Monday Moment: Mixed messages

D LaPorte Who You Should Be_Alexandr Baranets

To be or not to be…a consultant. A banker. A non-profit manager. A brand management guru. A startup prodigy. None of the above. All of the above. If you have a life that allows you to consider even one of these options as a realistic path – let alone to be confounded by the possibility that any of them could be viable for you – you’re a fortunate soul. Of course, we are all capable of becoming the person we want to be, but the road is longer and the climb a little steeper for some over others. I don’t have to tell you this.

When you have the luxury of choices, they can be paralyzingly stressful, though. There are forces at work and those with a stake in the outcome who are very good at letting their opinions be known. You are likely quite clear on what the “safe” routes would look like. Maybe one of them also resonates deeply with you, right now. If so, slow clap. That’s a wonderful, massive relief of a spot to be in. I mean that, you lucky duck.

For the rest of us, discovering our life’s work takes, well, work. It requires a simultaneous effort of dialing in to our inner voice, and tuning out the external ones that push us to become their version of ourselves. Their opinions may come from a place of love, and pleasing them feels so good. But, it doesn’t remove the lingering doubt that you’ve veered slightly off-course. That doubt will only grow with time, and become other things, like frustration and resentment.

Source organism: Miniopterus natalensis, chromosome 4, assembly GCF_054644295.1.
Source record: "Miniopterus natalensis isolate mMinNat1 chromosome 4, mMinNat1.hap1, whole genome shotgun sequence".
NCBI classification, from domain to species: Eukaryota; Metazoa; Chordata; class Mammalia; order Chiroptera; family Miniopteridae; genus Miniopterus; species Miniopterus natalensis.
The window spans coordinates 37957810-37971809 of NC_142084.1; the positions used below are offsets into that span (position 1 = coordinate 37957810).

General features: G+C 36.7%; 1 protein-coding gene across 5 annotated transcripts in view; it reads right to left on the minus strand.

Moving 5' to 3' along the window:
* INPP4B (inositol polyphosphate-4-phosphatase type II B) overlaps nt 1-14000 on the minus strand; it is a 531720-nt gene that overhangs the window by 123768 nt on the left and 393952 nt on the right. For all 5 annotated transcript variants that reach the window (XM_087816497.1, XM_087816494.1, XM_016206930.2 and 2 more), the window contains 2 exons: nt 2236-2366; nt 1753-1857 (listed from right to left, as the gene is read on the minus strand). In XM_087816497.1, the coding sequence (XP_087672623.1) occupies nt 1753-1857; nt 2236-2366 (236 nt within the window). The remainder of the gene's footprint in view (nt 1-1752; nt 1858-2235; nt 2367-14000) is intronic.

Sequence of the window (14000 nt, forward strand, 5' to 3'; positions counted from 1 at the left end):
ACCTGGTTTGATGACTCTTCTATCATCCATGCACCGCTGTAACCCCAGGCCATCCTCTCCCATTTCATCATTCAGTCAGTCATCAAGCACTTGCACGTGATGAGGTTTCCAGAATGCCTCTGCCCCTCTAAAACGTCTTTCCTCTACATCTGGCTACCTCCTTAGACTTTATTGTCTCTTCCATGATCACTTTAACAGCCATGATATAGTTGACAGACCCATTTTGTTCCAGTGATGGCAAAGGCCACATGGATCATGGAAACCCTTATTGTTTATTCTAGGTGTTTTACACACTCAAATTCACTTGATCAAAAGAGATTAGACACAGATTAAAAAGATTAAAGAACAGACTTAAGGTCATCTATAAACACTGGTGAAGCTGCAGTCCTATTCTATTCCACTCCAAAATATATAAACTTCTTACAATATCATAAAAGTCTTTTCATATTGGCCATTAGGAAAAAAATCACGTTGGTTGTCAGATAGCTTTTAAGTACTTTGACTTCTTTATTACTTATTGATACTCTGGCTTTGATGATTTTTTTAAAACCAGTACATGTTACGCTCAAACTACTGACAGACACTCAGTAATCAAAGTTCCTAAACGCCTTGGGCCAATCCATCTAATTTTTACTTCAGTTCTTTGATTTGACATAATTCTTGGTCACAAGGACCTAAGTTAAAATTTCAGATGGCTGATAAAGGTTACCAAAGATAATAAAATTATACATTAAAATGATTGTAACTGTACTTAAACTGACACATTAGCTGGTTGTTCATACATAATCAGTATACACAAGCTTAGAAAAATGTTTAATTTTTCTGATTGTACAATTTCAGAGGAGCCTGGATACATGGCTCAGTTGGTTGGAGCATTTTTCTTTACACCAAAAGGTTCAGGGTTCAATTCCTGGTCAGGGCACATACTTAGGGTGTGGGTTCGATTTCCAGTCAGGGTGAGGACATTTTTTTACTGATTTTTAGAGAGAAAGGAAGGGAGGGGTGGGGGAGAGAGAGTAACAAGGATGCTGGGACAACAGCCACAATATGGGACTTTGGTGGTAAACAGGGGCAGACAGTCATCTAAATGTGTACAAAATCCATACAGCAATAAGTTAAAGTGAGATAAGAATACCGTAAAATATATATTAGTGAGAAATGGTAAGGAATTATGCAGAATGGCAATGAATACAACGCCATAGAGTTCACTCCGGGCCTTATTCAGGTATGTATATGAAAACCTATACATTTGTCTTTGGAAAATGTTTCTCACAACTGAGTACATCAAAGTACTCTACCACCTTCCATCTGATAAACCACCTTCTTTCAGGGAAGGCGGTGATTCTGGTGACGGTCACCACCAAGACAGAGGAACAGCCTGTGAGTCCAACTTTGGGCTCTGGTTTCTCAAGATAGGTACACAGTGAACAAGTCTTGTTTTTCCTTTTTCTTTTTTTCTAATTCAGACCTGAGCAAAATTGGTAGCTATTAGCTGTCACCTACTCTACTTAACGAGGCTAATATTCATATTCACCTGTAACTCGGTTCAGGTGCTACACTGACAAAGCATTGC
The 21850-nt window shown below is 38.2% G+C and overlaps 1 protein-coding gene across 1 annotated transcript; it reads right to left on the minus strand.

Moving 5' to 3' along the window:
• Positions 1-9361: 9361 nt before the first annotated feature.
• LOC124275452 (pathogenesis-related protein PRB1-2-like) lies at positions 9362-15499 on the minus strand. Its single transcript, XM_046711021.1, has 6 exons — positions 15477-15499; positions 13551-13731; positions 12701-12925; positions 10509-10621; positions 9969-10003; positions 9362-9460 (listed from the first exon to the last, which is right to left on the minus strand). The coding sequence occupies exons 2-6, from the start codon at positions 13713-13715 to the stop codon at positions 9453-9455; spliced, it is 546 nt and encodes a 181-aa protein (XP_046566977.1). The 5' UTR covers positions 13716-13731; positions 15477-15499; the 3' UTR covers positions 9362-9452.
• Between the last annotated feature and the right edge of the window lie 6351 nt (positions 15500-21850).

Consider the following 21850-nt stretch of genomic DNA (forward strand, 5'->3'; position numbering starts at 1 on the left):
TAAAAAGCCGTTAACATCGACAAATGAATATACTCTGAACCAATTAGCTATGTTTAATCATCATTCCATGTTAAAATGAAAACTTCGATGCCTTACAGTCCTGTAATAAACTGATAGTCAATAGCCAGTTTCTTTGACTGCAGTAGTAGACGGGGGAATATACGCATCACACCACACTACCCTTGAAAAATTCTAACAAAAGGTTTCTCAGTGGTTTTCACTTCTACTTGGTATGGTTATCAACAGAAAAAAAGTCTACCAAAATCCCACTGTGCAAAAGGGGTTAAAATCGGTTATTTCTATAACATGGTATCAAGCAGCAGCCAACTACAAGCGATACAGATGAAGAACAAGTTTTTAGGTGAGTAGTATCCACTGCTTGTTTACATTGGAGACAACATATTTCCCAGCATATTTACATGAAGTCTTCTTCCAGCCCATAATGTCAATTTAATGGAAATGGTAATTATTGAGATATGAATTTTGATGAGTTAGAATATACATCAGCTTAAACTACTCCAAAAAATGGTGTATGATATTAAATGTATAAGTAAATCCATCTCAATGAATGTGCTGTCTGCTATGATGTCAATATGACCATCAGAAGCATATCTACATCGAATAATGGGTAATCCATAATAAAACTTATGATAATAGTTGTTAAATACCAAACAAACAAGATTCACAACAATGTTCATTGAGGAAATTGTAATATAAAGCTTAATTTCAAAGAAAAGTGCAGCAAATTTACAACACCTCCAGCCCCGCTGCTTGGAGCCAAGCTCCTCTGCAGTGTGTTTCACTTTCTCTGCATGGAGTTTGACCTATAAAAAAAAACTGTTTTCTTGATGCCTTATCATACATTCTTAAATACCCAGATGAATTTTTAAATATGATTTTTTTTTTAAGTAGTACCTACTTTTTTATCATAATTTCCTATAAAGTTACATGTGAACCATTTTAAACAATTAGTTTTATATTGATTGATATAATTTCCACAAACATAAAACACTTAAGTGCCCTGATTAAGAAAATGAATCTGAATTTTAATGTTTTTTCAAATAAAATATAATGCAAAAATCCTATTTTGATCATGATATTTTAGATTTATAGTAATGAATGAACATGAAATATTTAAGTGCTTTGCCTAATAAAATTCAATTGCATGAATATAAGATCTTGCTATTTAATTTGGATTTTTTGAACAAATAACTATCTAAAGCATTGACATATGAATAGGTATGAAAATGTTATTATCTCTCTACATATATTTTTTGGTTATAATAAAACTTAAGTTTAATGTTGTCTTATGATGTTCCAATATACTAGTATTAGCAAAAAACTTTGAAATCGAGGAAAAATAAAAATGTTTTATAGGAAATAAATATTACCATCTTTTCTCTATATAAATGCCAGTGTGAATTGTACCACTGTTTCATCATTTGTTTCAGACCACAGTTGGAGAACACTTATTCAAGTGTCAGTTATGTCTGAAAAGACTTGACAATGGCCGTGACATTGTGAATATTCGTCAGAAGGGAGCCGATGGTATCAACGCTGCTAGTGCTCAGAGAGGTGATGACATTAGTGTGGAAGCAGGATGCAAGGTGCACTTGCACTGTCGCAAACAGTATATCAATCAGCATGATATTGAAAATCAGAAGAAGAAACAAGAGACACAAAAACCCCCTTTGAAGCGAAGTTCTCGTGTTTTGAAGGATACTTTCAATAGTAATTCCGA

You can always right your course, though. Your purpose doesn’t have an expiration date. As long as you still have breath, you haven’t missed your chance to become the person you are meant to be…the person you have actually always been.

So use that breath to check in. How do you feel, in your body, about the choices you are making? If the answer is, “not good,” then it’s time for the next choice – no matter how small – to be a different one. You will right your course, and find your way to the work that is meant to be yours to do.

Photo credit: Alexandr Baranets

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